GM Ian Nepomniachtchi shook up the third round of the 2023 FIDE World Championship by beginning his game against GM Ding Liren with a new first move, setting the stage for a fresh opening battle with 1.d4. Ding chose the Queen’s Gambit Declined in response and the game ended in a draw by repetition after 30 moves. Nepomniachtchi leads the match by one point.
The Chinese challenger will have the white pieces in game four, which begins on Thursday, April 13, at 15:00 Astana time (2 a.m. ET/11:00 CEST).
After Ding suffered a loss in game two, the chess community was buzzing with anticipation. A big question was: which approach would Ding adopt in game three? Would he come out with a fiery and aggressive strategy, or opt for a more calm and solid approach as Black? Ultimately, Ding adopted the solid approach and chose to play the Queen’s Gambit Declined.
In the press conference, Ding was open about being surprised by Nepomniachtchi’s first move. “I didn’t expect it, especially for this game. Although he has played it recently, it is not his main weapon. So, it came as a surprise this time.”
The players followed a rapid game between GM Anish Giri and Ding from the 2022 Chessable Masters until the 17th move. Nepomniachtchi was the first to deviate with 17.N1e2 instead of Giri’s 17.Qf2.
Talking about his game against Ding, an elated and smiling Giri said on the broadcast: “I am quite pleased. What he thought was worthy of playing against me in the rapid, he finds worth of playing in the World Championship match game. I feel honored that he wasted world championship match preparation against me!”
Speaking about the choice of opening and the resulting position, Nepomniachtchi revealed at the press conference that he had looked at the Giri vs. Ding rapid game prior to the round today. He added: “Queen’s Gambit Declined is a very solid opening. It’s hard to disrupt the equality.”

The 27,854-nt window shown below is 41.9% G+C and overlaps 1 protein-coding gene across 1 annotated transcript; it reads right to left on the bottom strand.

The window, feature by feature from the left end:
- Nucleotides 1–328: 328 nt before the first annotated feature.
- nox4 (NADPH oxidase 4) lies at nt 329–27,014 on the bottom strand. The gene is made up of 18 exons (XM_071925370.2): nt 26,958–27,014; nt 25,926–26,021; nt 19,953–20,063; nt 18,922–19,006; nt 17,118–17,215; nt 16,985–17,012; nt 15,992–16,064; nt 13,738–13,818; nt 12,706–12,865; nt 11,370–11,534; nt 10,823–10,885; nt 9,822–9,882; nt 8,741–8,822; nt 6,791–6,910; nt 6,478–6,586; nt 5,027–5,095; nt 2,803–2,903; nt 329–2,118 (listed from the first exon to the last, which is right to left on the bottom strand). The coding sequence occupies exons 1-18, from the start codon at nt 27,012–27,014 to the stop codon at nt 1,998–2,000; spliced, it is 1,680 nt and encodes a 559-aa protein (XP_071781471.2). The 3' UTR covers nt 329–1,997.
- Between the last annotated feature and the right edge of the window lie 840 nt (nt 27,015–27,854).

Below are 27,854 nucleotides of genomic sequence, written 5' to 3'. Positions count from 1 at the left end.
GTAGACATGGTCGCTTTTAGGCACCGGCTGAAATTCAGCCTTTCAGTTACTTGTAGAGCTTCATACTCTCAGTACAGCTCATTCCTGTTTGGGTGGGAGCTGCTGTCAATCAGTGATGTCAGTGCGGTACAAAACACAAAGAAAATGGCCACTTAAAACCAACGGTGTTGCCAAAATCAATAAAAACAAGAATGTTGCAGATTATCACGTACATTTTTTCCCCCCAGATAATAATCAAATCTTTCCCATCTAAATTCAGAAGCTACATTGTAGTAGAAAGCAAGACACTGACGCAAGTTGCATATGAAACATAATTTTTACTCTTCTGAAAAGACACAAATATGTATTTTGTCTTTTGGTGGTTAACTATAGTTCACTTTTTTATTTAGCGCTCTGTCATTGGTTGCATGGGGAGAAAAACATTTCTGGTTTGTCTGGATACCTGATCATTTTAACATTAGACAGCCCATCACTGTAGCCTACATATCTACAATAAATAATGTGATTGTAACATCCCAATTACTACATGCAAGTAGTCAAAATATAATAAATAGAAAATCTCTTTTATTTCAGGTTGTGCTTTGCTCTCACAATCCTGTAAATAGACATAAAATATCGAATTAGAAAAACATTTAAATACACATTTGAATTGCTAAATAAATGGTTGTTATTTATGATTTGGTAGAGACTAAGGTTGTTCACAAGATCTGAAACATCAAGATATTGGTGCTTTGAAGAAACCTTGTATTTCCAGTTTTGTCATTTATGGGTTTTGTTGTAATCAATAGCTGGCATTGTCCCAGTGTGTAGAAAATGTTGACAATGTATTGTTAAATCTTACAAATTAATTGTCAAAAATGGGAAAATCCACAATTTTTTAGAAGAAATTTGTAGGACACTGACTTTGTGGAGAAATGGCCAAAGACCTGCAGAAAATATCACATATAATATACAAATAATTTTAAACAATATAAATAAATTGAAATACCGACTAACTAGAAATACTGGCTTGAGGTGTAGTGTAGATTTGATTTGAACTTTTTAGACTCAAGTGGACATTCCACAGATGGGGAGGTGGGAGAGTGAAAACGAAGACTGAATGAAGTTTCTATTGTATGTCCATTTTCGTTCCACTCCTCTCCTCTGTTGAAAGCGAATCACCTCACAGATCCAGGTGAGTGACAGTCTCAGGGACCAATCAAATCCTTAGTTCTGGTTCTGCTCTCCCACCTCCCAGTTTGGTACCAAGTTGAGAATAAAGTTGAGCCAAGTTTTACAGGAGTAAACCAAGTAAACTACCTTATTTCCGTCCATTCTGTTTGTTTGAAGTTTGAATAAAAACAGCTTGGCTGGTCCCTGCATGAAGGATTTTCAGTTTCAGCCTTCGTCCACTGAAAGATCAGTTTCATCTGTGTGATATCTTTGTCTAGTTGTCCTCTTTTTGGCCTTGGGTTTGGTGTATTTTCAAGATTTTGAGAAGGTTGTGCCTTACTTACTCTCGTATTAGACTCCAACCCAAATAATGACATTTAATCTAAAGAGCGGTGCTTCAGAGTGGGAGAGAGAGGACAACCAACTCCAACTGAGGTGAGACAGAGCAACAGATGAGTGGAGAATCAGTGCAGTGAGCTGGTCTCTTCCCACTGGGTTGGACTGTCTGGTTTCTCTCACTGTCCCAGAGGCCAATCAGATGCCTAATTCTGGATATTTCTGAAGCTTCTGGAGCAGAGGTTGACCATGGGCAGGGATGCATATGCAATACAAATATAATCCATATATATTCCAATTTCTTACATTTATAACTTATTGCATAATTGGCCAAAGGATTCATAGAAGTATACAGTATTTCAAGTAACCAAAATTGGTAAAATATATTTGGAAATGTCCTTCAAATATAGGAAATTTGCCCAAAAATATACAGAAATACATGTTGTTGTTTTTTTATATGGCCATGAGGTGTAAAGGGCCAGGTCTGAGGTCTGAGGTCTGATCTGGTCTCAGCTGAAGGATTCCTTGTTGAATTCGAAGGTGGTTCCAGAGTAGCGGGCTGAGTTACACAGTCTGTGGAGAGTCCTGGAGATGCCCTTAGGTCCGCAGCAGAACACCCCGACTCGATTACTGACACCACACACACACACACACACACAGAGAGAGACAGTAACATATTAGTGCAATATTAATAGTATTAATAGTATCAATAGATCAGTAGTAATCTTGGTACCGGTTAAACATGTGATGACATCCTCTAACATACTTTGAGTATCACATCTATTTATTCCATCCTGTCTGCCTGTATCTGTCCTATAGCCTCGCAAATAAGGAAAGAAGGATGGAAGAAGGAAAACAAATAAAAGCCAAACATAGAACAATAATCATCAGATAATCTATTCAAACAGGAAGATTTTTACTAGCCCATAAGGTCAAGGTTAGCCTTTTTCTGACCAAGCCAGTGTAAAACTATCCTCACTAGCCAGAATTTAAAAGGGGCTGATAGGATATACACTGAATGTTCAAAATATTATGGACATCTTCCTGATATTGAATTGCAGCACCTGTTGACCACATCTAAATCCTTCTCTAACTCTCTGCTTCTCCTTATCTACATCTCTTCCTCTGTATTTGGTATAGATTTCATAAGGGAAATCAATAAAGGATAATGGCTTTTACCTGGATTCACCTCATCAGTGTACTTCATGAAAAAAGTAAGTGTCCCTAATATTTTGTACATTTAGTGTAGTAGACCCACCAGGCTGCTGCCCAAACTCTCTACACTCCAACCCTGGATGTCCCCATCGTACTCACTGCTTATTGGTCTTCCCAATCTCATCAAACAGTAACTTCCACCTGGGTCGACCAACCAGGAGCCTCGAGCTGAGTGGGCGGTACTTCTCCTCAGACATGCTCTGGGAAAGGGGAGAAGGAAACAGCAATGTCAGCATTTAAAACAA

The commentators observed that Ding spent more time at the board, unlike the previous round where he spent more time thinking in the rest area. “I like the fact that he is sitting at the board. In the long term, it is going to help him if he is going away only when he needs to,” said commentator Howell.
Speaking further on the subject, Giri added: “The resting area is a luxury that players have only in top tournaments, and having a resting area with the screen where you can see your board is very rare even in top tournaments.”
Chess.com’s senior journalist FM Mike Klein asked Ding if he consciously chose to stay more at the board. Ding answered: “I would like to thank my friends as they helped me with my emotional problem. Now, I feel more comfortable at this stage.”
When asked to elaborate on it, he shared: “I thought that at some point that I had some trouble with my mind. It is not as serious as I expected. My friend talked to me and I realized that it may be concluded as pressure before the match.”
The game’s pace shifted when Ding began to play at a much faster tempo. It was during a critical moment in the game, when Ding recaptured the bishop with his knight, that Nepomniachtchi found himself thrust into deep thought.
In the post-game press conference, Ding talked about this critical moment: “I was not so happy about the result as after 21…Nxd7, which I think was missed by Ian, I was at least not worse and I was playing for win at some point. But, I couldn’t find a way to break through.”
The final critical moment in the game was when Ding chose to play 27…Nc7. “Instead of 27…Nc7, I also considered 27…d4, but it was too risky after exd4. So, I think, in the end, the draw is a pretty decent result for both of us.”
When asked about favorite movies, Ding was quick to say that it is hard to choose one favorite movie as it keeps changing with time. Nepomniachtchi chose The Reader as his favorite. When asked about music, Ding recalled that he recently listened to Bob Dylan’s “Blowin’ in the Wind” and Nepomniachtchi confessed to not having a fixed playlist and that his choice of music depends on the mood.
Apart from staying at the board for a longer time, Ding also relocated back to the St. Regis hotel. He looks more comfortable and confident than on the previous two days.
Conversations about the use of supercomputers are quite common when it comes to world championships. Ding responded to Klein’s question about the hardware he’s using: “[I] have a pretty strong computer, but not as strong as you are expecting.”
Nepomniachtchi said: “I guess the same story. To make your opponent afraid, you should claim that you have a super-super-computer. But… everyone has good engines and it is not something above the sky.”
Asked about whether his extended break from classical play has affected the quality of his chess, Ding responded: “It’s hard to say when the tournament is still going on. Let’s see what happens next.”
How do the players deal with and manage anxiety during a tournament or match? Nepomniachtchi said: “Quite poorly. If you don’t feel anything, then something is wrong with you. So, I guess it is part of the job.”
Ding replied: “I am getting better. You can see that I spent more time on the stage today than hiding in the rest room.”